The top Cabinet Card is an image of two Salvation Army workers photographed by Suddard of Fall River, Massachusetts. The young couple are both in uniform; he has a tambourine and she is holding a trumpet. It is interesting to note that he is wearing a late 1800’s version of an embossed tee shirt. His shirt’s lettering states “NO CROSS NO CROWN”. A present day, non religious  meaning of this saying would be “no pain, no gain”.  The motto on the shirt was a widely used expression and an early user of the phrase was William Penn, the founder of the Quaker colong of Pennsylvania. The second photograph, also by Suddard, shows the same couple in a different studio setting. Once again, the couple is attired in a salvation army uniform. The gentleman is wearing a different style uniform than he wore in the top photograph. In the bottom photograph, the woman has taken possession of the tambourine and the man is holding papers. These two cabinet cards were purchased more than two years apart and I am fairly certain that they were purchased from different sellers. Amazingly, these images have ended up together again.  A third cabinet card image by Suddard can be found  elsewhere in the Cabinet Gallery. It can be accessed by clicking the category “Photographers: Suddard”.

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7 CommentsLeave a comment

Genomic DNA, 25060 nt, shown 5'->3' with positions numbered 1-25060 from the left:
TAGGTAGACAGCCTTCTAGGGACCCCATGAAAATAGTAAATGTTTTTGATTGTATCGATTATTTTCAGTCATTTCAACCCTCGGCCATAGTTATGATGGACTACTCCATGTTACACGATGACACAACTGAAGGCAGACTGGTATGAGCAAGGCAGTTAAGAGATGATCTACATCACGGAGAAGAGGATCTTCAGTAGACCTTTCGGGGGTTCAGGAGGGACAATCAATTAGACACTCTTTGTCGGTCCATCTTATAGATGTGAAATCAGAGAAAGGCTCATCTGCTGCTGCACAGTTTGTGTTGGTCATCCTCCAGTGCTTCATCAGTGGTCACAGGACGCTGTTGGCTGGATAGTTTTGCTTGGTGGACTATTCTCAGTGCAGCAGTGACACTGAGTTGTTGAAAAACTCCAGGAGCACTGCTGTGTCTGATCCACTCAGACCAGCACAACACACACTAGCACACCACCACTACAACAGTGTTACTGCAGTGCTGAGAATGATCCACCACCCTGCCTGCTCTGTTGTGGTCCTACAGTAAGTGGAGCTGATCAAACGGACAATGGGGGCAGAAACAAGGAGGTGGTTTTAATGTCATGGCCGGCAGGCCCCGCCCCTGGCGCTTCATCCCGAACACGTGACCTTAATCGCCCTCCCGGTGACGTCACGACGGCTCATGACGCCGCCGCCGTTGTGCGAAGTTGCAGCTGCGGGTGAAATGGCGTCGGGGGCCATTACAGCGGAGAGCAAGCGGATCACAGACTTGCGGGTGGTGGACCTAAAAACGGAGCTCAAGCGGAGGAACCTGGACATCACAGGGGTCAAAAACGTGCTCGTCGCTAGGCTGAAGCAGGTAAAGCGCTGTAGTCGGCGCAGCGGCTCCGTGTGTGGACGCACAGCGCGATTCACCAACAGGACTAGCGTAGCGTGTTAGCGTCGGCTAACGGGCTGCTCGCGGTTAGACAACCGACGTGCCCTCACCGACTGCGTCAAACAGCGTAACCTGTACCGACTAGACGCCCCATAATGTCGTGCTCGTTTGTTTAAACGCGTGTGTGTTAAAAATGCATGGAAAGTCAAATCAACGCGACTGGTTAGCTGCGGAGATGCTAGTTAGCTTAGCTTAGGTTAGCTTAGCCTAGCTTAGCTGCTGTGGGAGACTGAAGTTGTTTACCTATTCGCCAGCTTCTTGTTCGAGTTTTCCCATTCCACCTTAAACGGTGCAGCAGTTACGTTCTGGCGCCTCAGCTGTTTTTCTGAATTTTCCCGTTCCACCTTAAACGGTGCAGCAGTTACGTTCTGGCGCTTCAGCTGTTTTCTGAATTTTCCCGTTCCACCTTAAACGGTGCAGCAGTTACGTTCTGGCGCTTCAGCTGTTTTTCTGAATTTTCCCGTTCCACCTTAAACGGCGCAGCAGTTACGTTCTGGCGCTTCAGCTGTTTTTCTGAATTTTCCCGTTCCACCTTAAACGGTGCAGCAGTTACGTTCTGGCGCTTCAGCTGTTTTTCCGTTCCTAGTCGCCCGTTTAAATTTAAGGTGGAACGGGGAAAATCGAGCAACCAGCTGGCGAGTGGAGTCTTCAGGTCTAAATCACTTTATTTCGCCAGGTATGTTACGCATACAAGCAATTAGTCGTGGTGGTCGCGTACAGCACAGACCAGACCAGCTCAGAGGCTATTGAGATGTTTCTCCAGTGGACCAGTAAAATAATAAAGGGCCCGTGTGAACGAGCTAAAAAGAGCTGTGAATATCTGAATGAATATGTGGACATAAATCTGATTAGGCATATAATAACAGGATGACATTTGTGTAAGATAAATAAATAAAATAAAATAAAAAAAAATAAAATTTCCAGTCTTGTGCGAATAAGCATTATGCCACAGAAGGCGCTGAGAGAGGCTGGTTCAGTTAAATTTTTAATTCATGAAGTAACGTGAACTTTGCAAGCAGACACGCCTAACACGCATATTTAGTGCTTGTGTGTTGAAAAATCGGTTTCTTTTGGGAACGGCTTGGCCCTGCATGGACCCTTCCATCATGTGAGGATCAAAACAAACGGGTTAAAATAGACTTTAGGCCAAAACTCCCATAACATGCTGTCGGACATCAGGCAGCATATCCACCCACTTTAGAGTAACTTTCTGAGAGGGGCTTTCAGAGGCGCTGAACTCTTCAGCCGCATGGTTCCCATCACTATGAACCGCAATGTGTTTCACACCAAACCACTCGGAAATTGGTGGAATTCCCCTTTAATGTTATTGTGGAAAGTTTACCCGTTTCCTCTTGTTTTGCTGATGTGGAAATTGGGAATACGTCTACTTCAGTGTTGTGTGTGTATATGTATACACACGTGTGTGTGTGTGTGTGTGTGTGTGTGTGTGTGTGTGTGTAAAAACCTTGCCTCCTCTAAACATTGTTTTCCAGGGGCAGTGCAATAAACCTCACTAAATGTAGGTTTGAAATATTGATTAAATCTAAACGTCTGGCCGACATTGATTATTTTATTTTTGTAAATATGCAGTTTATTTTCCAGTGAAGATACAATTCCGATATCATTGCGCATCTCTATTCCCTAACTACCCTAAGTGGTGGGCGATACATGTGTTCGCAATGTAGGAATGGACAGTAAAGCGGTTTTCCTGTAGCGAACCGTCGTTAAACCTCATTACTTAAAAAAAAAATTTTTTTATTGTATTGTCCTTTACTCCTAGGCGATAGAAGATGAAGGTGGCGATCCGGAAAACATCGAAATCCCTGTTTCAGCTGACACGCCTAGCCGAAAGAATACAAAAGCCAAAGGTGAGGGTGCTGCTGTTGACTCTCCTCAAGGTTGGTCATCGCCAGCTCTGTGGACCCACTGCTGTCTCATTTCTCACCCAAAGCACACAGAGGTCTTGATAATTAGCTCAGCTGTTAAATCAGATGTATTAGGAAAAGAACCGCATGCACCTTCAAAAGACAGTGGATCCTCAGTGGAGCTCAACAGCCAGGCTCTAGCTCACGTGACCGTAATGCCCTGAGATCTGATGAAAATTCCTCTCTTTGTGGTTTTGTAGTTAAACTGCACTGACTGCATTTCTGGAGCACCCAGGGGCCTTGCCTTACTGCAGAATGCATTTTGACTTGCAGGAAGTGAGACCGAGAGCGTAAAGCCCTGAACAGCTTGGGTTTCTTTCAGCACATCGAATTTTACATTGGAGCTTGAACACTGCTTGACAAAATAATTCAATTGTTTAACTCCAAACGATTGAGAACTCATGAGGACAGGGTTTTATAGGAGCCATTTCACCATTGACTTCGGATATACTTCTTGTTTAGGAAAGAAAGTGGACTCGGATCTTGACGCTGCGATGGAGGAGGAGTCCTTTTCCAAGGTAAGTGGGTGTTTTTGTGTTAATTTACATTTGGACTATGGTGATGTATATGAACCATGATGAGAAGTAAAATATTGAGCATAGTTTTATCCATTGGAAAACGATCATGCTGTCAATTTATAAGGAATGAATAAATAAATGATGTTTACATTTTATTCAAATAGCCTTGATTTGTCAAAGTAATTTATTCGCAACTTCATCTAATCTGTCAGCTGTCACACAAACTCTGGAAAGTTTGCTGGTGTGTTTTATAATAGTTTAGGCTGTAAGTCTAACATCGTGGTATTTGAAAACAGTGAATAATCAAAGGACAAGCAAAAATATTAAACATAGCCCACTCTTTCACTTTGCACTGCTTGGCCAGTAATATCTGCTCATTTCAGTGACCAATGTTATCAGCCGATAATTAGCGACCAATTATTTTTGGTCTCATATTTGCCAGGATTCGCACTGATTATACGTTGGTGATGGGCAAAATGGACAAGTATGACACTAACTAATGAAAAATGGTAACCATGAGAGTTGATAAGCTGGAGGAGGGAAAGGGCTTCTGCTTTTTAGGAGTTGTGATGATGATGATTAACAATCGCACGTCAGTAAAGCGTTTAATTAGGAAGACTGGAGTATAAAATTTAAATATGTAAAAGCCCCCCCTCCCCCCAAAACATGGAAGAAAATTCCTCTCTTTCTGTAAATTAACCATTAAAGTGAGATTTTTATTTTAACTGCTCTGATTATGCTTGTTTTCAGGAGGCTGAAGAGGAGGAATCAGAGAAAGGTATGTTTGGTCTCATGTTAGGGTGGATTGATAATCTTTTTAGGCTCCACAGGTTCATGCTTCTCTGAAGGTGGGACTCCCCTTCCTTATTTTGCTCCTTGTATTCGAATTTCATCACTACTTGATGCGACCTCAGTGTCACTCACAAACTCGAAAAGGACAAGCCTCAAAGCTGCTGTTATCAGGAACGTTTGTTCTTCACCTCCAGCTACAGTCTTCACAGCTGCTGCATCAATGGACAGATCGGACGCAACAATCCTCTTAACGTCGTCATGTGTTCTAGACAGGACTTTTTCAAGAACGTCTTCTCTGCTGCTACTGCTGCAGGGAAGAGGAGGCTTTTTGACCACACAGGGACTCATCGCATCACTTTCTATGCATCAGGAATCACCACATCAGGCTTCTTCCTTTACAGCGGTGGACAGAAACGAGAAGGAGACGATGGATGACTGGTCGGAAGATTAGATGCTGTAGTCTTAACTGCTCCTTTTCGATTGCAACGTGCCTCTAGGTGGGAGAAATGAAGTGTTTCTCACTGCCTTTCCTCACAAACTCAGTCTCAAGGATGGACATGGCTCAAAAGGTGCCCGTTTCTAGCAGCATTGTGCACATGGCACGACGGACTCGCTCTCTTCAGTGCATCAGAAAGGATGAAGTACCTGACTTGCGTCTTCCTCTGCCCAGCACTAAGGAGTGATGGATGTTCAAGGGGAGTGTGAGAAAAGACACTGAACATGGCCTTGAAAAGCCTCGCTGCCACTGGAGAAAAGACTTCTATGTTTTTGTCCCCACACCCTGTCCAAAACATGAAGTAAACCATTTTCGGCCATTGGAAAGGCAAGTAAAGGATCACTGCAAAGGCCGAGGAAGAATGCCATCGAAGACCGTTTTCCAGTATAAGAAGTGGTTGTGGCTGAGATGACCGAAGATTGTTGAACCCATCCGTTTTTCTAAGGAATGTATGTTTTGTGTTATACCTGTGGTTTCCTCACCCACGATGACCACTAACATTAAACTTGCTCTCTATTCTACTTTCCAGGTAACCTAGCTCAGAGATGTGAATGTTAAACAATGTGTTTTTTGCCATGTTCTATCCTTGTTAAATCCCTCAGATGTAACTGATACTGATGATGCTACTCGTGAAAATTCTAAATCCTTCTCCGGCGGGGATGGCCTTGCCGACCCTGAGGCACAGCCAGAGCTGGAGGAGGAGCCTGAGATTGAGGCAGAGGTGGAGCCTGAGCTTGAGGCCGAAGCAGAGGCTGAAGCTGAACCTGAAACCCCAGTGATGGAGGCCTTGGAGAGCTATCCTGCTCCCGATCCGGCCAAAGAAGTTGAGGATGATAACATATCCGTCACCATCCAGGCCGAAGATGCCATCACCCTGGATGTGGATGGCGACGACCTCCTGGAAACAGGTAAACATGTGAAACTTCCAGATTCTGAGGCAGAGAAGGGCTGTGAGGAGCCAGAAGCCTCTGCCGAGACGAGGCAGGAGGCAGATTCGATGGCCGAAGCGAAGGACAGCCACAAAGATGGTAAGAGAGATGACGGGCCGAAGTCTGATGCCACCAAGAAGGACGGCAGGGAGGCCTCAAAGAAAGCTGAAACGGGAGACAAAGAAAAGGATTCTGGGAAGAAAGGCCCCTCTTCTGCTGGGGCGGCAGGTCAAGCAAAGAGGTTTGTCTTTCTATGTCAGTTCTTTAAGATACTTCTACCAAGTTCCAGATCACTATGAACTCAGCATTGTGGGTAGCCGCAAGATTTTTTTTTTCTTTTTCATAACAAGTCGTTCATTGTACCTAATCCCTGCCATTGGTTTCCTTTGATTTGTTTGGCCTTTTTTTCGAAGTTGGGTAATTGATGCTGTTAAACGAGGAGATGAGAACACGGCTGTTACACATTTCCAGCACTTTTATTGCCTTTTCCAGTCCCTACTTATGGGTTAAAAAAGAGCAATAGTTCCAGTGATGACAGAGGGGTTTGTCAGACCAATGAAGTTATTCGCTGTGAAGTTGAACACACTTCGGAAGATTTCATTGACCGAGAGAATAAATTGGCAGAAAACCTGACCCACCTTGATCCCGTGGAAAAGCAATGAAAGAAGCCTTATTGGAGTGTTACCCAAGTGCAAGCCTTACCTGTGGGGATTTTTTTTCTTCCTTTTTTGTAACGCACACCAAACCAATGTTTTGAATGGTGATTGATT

1. amazing! I’ve never seen words on a shirt in the 19th c. This is really great.

  2. You may have solved a major fashion mystery for me. In collecting photos for my books, I’ve noticed that some women are wearing belts that are not centered. Just the other day, i was showing another photo I picked up to a friend. We both remarked on it.

    It had to be a fad or a style at that time!

    Thank you for posting the photo!

    The Pink Flamingo

    • pink Flamingo, what a great observation! What do you make of it?

  3. What you wrote about William Penn is very interesting. Catherine Booth, wife of the founder, William Booth, had been a Quaker, and her influence on The Salvation Army was very great, indeed.

  4. When are these photos from?

    • These salvation army photographs are from sometime between 1890 and 1905. That is the time period that Suddard operated a studio in Fall River, Massachusetts.

  5. About the woman wearing the belt, I’m glad you’ve pointed this out. Actually, it was very rare to see a woman wearing a belt with her uniform. On the other hand, during this time period, Salvation Army uniforms were far from standardized. Mostly what a woman needed was a dark dress onto which Salvation Army insignia might be attached. The woman with the belt wears a badge, called the Salvation Army crest. the “S,” by the way, on the other uniforms stood for “Saved,” rather than “Salvation Army.”

    Note that the woman with the belt is holding a cornet, which she likely played herself. I grew up in the 1950s playing a trombone. Neither was common for a woman outside of Salvation Army circles, but women did play those instruments within the Salvation Army. However, during the time period of those photos, S. A. bands were often composed of whatever instrument was at hand, including stringed instruments.

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